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Public Enemy

April 14, 2015

PublicEnemyWildRice1(Photo Credit: W!LD RICE, by Albert Lim KS)

Event: “Public Enemy” presented by W!ld Rice
Venue: Victoria Theatre
Run: 9th – 25th Apr 2015

The Man Who Can’t Be Moved

It is the start of probably one of the busiest theatre seasons Singapore has ever seen, what with the commencement of The Esplanade’s monumental “The Studios: fifty” project and a few other separate theatre productions all at around the same time.

One can be forgiven for starting to confuse one production with another, especially if you’ve (like me) been watching four productions the past four evenings.

There was Adrian Pang’s rendition of “The Weight of Silk on Skin” a few days back, which starred Ivan Heng in the original production in 2011, who is now taking on the main role of Dr Thomas Chee in an adaptation of Henrik Ibsen’s classic play “An Enemy of the People”, now known as “Public Enemy” in an adaptation by David Harrower.

Incidentally, “An Enemy of the People” was also staged by Nine Years Theatre early last year, while “The Weight of Silk on Skin” was originally staged by W!ld Rice in collaboration with Checkpoint Theatre, who is currently staging the play “Normal” at the Drama Centre Black Box.

You see what I mean.

“Public Enemy” is a sleeker and tauter version of the original which tells of a doctor who discovers a deadly secret that the supply of water that is to go towards a brand new world-class resort spa his city is intending to build is in fact ridden with harmful bacteria.

He then faces the dilemma of whether to go public with the evidence and campaign for the resort spa plans to either be scrapped or at least temporarily halted for a couple of years, or to just keep mum “for the greater good”.

What appears to be staunch support from his circle of close friends ultimately leads to Dr Chee fighting a lone battle against the powers that be, including his own Minister brother Peter Chee (played by Lim Kay Siu), who happens to have a huge stake in the fruition and success of the resort spa.

Eventually, Dr Chee is branded a “public enemy” and faces banishment from his own country, having been stripped of his post as medical director, and with his family not being spared by the ruthless system either.

The set by Wong Chee Wai is both modern and industrial looking, with both sets and costumes all invariably being in shades of grey and black, giving the entire production a sleek yet cold feel, mirroring the detached, soulless efficiency of present day Singapore.

Never one to disappoint, Ivan Heng puts in a mesmerising performance as the slightly awkward, naive and ungainly Dr Chee with the greying centre-parted hair, and commands the audience’s attention the moment he comes on.

He toggles between moments of deep anguish and impassioned arguments brilliantly, fully portraying the immense sense of conflict he faces throughout the play.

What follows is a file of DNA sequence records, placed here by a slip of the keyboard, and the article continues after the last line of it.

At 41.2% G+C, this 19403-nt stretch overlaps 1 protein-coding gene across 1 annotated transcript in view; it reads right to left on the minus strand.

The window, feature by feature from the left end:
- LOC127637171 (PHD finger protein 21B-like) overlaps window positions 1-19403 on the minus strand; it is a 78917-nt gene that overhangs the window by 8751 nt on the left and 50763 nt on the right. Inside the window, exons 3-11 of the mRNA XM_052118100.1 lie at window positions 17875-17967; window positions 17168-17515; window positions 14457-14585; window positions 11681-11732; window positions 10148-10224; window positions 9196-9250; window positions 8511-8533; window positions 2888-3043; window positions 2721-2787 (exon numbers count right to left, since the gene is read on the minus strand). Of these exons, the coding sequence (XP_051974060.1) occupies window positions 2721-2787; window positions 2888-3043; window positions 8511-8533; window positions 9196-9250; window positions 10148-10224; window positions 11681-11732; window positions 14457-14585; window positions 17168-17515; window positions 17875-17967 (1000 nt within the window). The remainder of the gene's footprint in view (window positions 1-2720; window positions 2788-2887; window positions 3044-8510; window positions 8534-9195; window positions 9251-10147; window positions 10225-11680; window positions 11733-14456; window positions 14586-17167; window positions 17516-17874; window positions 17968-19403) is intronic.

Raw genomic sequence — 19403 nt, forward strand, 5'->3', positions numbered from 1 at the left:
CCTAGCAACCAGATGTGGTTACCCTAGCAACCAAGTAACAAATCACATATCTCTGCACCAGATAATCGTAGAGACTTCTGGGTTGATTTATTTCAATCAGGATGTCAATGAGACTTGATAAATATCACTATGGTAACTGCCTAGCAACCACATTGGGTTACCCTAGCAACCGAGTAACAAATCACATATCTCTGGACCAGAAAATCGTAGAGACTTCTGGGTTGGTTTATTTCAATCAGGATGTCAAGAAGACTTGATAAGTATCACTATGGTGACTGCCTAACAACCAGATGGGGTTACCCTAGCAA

It’s hard to imagine this is the same actor who played both Emily in “Emily of Emerald Hill” and John Au Yong in “The Weight of Silk on Skin”, because of the way he completely inhabits the character he plays.

And while Ivan’s majestic performance largely overshadows the efforts of the rest of the cast, other notable performances include Serene Chen, who plays his faithful wife Katherine who prefers to toe the line for the sake of the family’s well-being, and his daughter Patricia, played by a plucky Yap Yi Kai who, unlike her mother, is a chip off the old block and wants to stand up for what she believes is right, the way her father does.

It is undeniable that we are going through a period of heightened political and social sensitivity in recent weeks, especially in the light of the recent passing of our founding father, and thus it was inevitable that the references and nuances in the play were all the more resonant, especially so since it was adapted into a Singapore context.

I doubt it escaped anyone’s notice that the friends of Dr Chee’s somehow included one of each of the major race groups in Singapore, while the choice of the protagonist’s surname itself needs no further exposition as far as our recent political history is concerned.

Many of the poignant moments in the play, most notably in the scene where Dr Chee tries to engage with the audience in the lecture hall, rang loud and clear, especially when we witness how those armed with the truth can so easily be muzzled by the powers that be and have public opinion turned on them on a dime, and it is amazing how a play written more than a century ago can still be so utterly relevant in this day and age.

“Public Enemy” is a thoroughly well-executed and expertly-calibrated production by W!ld Rice, giving the classic 1882 Ibsen play a local treatment which, ironically or not, does not seem the slightest bit out of place in a present-day Singapore context.

It is blessed with an incredibly magnetic performance from Ivan Heng, and showcases W!ld Rice at its politically-charged best, challenging us to question our roles as citizens of a democratic nation, especially when faced with truths which run contrary to popular opinion held by the majority.

And in what is likely to be a politically-engaging SG50 year like this, it is probably just what the doctor ordered.

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